Miniature Paintings

 

 

The origin of Indian miniature paintings can be traced back to the 6 th and 7 th centuries. However, it was during the medieval period that this exquisite form of art flowered under the patronage of the royalty and aristocracy.

In the western valleys of the mighty Himalayas, in the 17 th century, the Miniature School of Painting flourished in the form of both illuminations and independent pieces of art. An illumination is a drawing that is included in a book; the Indian miniature paintings were included in medieval manuscripts.

The artists who created Indian miniatures used various materials to give their paintings a unique and attractive appearance. For instance, minerals, vegetables, precious stones, indigo, conch shells, pure gold and silver were used to detail finely executed drawings.

The themes most popular with Indian miniature painters are the Ramayana, Mahabharata, Bhagvata Purana, Rasikpriya and Rasamanjiri, among others. Ragamala paintings are also painted in the miniature style.

Miniature paintings from India tell the story of days gone by, of a way of life and habit, of splendid kingdoms and lavish court life, in a manner that is perhaps unmatched by any other genre of Indian painting.

 

Indian Miniature Paintings can broadly be divided into three schools:

  • Rajput School
  • Mughal School
  • Deccan School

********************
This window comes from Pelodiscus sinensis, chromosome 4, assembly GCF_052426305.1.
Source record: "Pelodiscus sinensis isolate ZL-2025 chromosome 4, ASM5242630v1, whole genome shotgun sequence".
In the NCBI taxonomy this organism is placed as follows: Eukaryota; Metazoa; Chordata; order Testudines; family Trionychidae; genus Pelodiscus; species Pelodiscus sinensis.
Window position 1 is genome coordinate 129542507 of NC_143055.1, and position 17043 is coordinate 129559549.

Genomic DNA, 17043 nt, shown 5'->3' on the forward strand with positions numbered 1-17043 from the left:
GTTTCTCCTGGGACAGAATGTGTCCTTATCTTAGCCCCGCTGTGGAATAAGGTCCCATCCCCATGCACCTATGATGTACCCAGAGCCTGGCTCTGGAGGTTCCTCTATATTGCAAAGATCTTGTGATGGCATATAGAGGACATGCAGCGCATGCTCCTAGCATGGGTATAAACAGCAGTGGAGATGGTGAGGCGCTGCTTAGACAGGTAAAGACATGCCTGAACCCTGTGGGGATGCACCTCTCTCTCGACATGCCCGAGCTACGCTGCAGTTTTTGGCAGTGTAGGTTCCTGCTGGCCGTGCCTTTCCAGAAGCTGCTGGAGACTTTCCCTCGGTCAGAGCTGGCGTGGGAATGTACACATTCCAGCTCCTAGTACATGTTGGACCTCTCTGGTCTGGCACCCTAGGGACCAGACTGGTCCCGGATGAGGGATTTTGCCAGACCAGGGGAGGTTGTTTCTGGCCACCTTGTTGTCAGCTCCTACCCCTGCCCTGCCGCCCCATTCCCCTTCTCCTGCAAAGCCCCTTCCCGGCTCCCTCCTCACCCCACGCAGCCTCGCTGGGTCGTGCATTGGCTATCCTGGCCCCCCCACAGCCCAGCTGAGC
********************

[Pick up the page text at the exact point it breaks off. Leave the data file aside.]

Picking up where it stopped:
Mughal School of Indian Miniature Painting

The miniature paintings of this school are defined by a strong and definite narrative content. They are characterized by the use of bold contrasts such as red, green, blue and yellow. They give the effect of glowing from within.

The Mughal miniatures gained sophistication during the reign of Jahangir. They became smaller and more intricate.

Rajput School of Indian Miniature Painting

The literature of the Bhakti cult (a revolutionary religious cult movement) seems to be the primary source of inspiration of these paintings. The most popular theme is Krishna legends. The emphasis is on the emotion of love, and the perspective of women.

Radha and Krishna were the models of an ideal couple. These paintings are known for the aesthetic depiction of various love acts of the divine couple.

Rajput Miniature painters mainly used vegetable and mineral dyes. The striking use of yellow and blue in these paintings is noteworthy.

Some important Rajput miniature painters are Keshav Das and Bhanudutta.

Deccan School of Indian Miniature Painting

This school of painting flourished in Ahmadnagar, Bijapur, Golconda, and Aurangabad. The influence of the Persian and Turkish painting traditions is evident in paintings of this school.

The synthesis of these styles with indigenous traditions produced a fascinating hybrid. Lively themes and bold execution are the trademarks of a Deccan School painting. Some interesting examples of this school are Husayan Shahi Manuscript, Ragamala, Nujum al-Ulam, Portraits of Sultan Ibrahim Adil Shah II and Kulliyat from Golconda.


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